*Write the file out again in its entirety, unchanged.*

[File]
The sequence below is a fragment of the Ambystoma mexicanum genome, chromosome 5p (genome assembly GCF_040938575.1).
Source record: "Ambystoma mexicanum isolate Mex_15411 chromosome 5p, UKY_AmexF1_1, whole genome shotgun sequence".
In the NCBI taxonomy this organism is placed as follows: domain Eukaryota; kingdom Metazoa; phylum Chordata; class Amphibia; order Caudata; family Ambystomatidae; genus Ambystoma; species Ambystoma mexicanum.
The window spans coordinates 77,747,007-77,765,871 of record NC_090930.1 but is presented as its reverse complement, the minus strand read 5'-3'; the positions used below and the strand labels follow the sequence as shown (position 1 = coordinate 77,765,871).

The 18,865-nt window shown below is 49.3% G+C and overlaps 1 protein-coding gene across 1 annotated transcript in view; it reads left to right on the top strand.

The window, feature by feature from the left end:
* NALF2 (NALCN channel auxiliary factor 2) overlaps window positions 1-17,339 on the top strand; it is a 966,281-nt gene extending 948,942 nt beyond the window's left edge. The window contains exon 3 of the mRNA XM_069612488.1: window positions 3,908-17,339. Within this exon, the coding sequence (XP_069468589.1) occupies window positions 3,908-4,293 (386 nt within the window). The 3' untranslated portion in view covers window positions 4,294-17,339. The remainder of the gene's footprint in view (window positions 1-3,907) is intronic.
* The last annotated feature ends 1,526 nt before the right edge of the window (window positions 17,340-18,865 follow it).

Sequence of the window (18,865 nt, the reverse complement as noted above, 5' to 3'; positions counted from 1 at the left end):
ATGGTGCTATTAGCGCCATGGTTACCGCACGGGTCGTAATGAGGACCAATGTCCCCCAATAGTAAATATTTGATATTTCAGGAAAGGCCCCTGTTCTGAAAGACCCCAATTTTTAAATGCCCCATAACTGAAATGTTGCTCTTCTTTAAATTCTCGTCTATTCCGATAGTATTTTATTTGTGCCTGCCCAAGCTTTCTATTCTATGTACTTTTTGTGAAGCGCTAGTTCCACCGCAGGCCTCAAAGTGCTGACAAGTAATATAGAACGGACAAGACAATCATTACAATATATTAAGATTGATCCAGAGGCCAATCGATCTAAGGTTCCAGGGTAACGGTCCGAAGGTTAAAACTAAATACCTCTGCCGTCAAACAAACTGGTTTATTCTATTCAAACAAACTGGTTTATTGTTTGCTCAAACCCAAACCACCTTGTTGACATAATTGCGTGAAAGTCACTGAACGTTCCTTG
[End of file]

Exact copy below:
The sequence below is a fragment of the Ambystoma mexicanum genome, chromosome 5p (genome assembly GCF_040938575.1).
Source record: "Ambystoma mexicanum isolate Mex_15411 chromosome 5p, UKY_AmexF1_1, whole genome shotgun sequence".
In the NCBI taxonomy this organism is placed as follows: domain Eukaryota; kingdom Metazoa; phylum Chordata; class Amphibia; order Caudata; family Ambystomatidae; genus Ambystoma; species Ambystoma mexicanum.
The window spans coordinates 77,747,007-77,765,871 of record NC_090930.1 but is presented as its reverse complement, the minus strand read 5'-3'; the positions used below and the strand labels follow the sequence as shown (position 1 = coordinate 77,765,871).

The 18,865-nt window shown below is 49.3% G+C and overlaps 1 protein-coding gene across 1 annotated transcript in view; it reads left to right on the top strand.

The window, feature by feature from the left end:
* NALF2 (NALCN channel auxiliary factor 2) overlaps window positions 1-17,339 on the top strand; it is a 966,281-nt gene extending 948,942 nt beyond the window's left edge. The window contains exon 3 of the mRNA XM_069612488.1: window positions 3,908-17,339. Within this exon, the coding sequence (XP_069468589.1) occupies window positions 3,908-4,293 (386 nt within the window). The 3' untranslated portion in view covers window positions 4,294-17,339. The remainder of the gene's footprint in view (window positions 1-3,907) is intronic.
* The last annotated feature ends 1,526 nt before the right edge of the window (window positions 17,340-18,865 follow it).

Sequence of the window (18,865 nt, the reverse complement as noted above, 5' to 3'; positions counted from 1 at the left end):
ATGGTGCTATTAGCGCCATGGTTACCGCACGGGTCGTAATGAGGACCAATGTCCCCCAATAGTAAATATTTGATATTTCAGGAAAGGCCCCTGTTCTGAAAGACCCCAATTTTTAAATGCCCCATAACTGAAATGTTGCTCTTCTTTAAATTCTCGTCTATTCCGATAGTATTTTATTTGTGCCTGCCCAAGCTTTCTATTCTATGTACTTTTTGTGAAGCGCTAGTTCCACCGCAGGCCTCAAAGTGCTGACAAGTAATATAGAACGGACAAGACAATCATTACAATATATTAAGATTGATCCAGAGGCCAATCGATCTAAGGTTCCAGGGTAACGGTCCGAAGGTTAAAACTAAATACCTCTGCCGTCAAACAAACTGGTTTATTCTATTCAAACAAACTGGTTTATTGTTTGCTCAAACCCAAACCACCTTGTTGACATAATTGCGTGAAAGTCACTGAACGTTCCTTG